A defense attorney said Omaha’s police union is playing “political football” with two district judges’ recent decisions to transfer shooting and stabbing cases to juvenile court.
Such “political pressure” is the reason that Douglas County Attorney Don Kleine has appealed the transfers, Omaha attorney James Martin Davis alleged, and has no place in the justice system.
Two weeks ago, Douglas County District Judge Duane Dougherty transferred to juvenile court the case of Nick Cisar, 17, who is accused in the brutal October 2018 stabbing of his ex-girlfriend at Omaha Burke High School. Last week, Douglas County District Judge Marlon Polk transferred to juvenile court the case of Esai Pinales, 16, who is accused of firing into an unmarked car with two Omaha police gang unit officers and an intern inside.
Omaha Police Officers Association President Anthony Conner has said his members are upset about the moves. The police union plans to launch an anti-retention campaign against judges on this issue.
“It sounds like a nasty knee-jerk reaction,” Davis said. “If you listen to the police union, every violent crime would be prosecuted in adult court instead of juvenile court.
“Don’s a great guy, but he’s a politician who runs every four years. There’s no question there’s pressure.”
Conner said Wednesday that Davis is not connected to reality and is minimizing the dangers of policing.
“The life of a police officer that was shot at is not political football,” Conner said. “As police officers, we advocate on behalf of victims and victims’ families. The families of these victims would like to see the offenders get the help they need but also the justice that should be served to them.”
Kleine said he is appealing not out of political pressure but because he thinks the judges made the wrong decisions. Cisar nearly killed his ex-girlfriend, Lacey Paige, Kleine noted.
Pinales also could have killed someone, Kleine said. Authorities have said Pinales and 18-year-old Keven Solorzano shot at the unmarked police car near 13th and Pine Streets in June. Two bullets hit the car, but no one was injured in the shooting.
Kleine said Pinales is a documented gang member and has had 12 felony charges filed against him stemming from several cases — the shooting, an assault at the Douglas County Youth Center, a robbery, a theft and a child pornography charge. Kleine said prosecutors also have several photos from social media that show Pinales shooting guns or posing with them.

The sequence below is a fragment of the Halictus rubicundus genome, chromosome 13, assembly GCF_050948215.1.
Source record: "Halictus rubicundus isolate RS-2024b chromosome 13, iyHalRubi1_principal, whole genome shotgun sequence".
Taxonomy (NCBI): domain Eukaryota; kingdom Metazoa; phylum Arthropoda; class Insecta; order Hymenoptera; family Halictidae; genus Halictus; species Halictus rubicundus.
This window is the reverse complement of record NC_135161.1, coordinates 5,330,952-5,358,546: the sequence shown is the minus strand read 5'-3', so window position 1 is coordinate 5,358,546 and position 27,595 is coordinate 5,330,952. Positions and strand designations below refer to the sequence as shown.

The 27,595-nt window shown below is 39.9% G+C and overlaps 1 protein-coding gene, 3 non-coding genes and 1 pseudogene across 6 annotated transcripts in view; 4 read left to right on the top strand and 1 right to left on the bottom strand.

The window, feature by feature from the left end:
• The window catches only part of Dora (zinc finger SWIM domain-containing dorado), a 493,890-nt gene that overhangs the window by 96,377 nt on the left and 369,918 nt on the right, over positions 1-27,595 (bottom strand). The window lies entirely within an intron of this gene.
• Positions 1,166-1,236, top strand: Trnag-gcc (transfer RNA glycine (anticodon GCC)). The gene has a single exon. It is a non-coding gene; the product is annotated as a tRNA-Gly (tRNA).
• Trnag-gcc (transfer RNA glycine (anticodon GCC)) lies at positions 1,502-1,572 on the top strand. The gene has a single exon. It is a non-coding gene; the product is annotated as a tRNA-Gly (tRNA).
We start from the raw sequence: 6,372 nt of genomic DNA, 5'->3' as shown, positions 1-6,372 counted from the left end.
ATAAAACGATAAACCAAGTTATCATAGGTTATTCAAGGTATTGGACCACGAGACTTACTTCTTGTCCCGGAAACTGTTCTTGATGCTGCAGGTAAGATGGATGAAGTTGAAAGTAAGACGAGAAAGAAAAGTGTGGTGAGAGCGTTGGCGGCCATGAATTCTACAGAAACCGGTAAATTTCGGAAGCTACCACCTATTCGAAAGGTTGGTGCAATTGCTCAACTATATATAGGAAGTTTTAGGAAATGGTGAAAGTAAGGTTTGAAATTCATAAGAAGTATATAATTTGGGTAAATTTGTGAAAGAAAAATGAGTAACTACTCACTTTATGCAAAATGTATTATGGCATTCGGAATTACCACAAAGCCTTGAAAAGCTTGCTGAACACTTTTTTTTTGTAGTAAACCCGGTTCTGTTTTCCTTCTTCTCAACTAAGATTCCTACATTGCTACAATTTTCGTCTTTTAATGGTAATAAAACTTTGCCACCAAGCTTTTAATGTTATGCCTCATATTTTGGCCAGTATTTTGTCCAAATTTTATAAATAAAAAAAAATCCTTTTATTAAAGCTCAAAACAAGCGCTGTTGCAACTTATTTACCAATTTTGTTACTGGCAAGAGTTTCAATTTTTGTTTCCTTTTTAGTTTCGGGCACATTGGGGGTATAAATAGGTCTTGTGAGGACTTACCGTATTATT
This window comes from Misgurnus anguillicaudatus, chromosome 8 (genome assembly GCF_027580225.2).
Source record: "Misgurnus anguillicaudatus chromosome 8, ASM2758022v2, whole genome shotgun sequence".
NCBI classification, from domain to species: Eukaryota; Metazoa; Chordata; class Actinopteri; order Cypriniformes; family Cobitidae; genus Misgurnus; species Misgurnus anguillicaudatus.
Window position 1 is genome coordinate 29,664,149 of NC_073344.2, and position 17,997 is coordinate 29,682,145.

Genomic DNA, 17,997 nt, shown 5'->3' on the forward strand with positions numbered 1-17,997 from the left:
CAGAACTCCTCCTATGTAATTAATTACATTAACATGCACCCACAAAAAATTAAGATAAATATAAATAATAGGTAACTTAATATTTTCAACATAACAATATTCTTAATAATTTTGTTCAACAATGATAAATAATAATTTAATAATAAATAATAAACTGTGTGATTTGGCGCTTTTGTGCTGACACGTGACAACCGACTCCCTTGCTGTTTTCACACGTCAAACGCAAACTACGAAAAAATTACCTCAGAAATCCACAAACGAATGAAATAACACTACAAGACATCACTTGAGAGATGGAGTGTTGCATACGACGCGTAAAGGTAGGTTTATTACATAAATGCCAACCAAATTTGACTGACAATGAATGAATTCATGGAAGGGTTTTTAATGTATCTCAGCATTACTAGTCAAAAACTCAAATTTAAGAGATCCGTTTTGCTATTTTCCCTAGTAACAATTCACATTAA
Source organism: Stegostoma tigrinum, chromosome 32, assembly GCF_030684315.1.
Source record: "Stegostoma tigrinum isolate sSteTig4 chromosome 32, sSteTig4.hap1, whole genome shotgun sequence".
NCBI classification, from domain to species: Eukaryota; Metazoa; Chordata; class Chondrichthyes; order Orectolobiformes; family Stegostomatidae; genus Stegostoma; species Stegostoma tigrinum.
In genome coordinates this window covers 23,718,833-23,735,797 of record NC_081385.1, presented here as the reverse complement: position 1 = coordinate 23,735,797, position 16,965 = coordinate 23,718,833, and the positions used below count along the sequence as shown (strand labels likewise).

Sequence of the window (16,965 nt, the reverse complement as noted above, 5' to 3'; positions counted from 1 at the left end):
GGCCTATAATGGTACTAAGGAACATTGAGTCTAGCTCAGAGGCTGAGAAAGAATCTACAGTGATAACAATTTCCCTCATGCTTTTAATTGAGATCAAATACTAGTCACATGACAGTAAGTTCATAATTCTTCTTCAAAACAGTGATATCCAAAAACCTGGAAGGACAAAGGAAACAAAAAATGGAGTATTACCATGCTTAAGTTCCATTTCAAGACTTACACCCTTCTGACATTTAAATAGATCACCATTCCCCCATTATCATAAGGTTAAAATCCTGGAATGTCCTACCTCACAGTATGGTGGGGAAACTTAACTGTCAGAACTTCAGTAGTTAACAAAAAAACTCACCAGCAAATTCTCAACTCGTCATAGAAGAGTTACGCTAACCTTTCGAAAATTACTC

“I don’t feel any political pressure,” Kleine said. “We’re appealing because these crimes were so serious, so egregious. It’s the right thing to do to ask the (higher) court to balance everything — public safety, what’s best for the community, what’s in the best interest of the juvenile. It’s our feeling that they’re better off being supervised, at a minimum, for five years (of adult probation) than one or two years under juvenile court.”
Under state law, juvenile court’s jurisdiction ceases at age 19. Pinales would have less than three years of court supervision left. Cisar would have less than 18 months.
In adult court, both juveniles would have faced dozens of years in prison — or five years of probation. Kleine’s point: Even if the district court judges thought the two juveniles didn’t belong in adult prison, they could have opted to put both on probation and, thus, monitored their behavior for five years.
Both cases fell under Nebraska law that says that judges “shall” transfer cases to juvenile court unless the prosecution proves they should be kept in adult court. Among a dozen factors to be considered are: the juveniles’ record and/or history of violence, their sophistication and maturity, the best interests of the juvenile and security of the public, whether the juvenile used a gun and the motivation for the offense.
Davis noted that Cisar had a personal and familial history of mental illness. Mental health experts for both the state and defense had recommended that Cisar be treated through juvenile court.
Davis said Cisar’s transfer is more clear-cut than the transfer of Tyler Pitzl, a 17-year-old who shot at a Douglas County sheriff’s deputy in September 2017. Judge Polk transferred that case — and the Nebraska Supreme Court upheld Polk’s decision.
“In juvenile court, you do what’s in the best interest of the child and see if you can save this person — see if you can rehabilitate them,” Davis said. “Someday, through juvenile court, he’ll be a whole person again. He’ll never be a whole person in district court because he could have gone to the penitentiary for a long time.”
In Pinales’ case, Polk did not offer his reasoning for the transfer in a written order. He did say he recommended that Pinales go to Canyon State Academy, a school for at-risk youth in Phoenix.
Pinales would have faced a maximum of 310 years in prison if the case were tried in Douglas County District Court.
Pinales also has pending cases tied to an unrelated robbery and shooting and an assault at the Douglas County Youth Center. Pinales previously admitted in Sarpy County Juvenile Court to theft by unlawful taking of more than $5,000, tampering with physical evidence and creating a visual depiction of sexually explicit conduct of a child. He was given nearly 3½ years of probation starting in March 2018.
His attorney, Jeffrey Leuschen, declined to comment about the specific case but said generally that juvenile court is meant to teach youths the consequences of their actions and help turn them into productive members of society.
“When it comes to tough-on-crime policies relating to juveniles that focus on punishment more than rehabilitation, they tend to do less to make our community safer and needlessly derail young lives,” he said.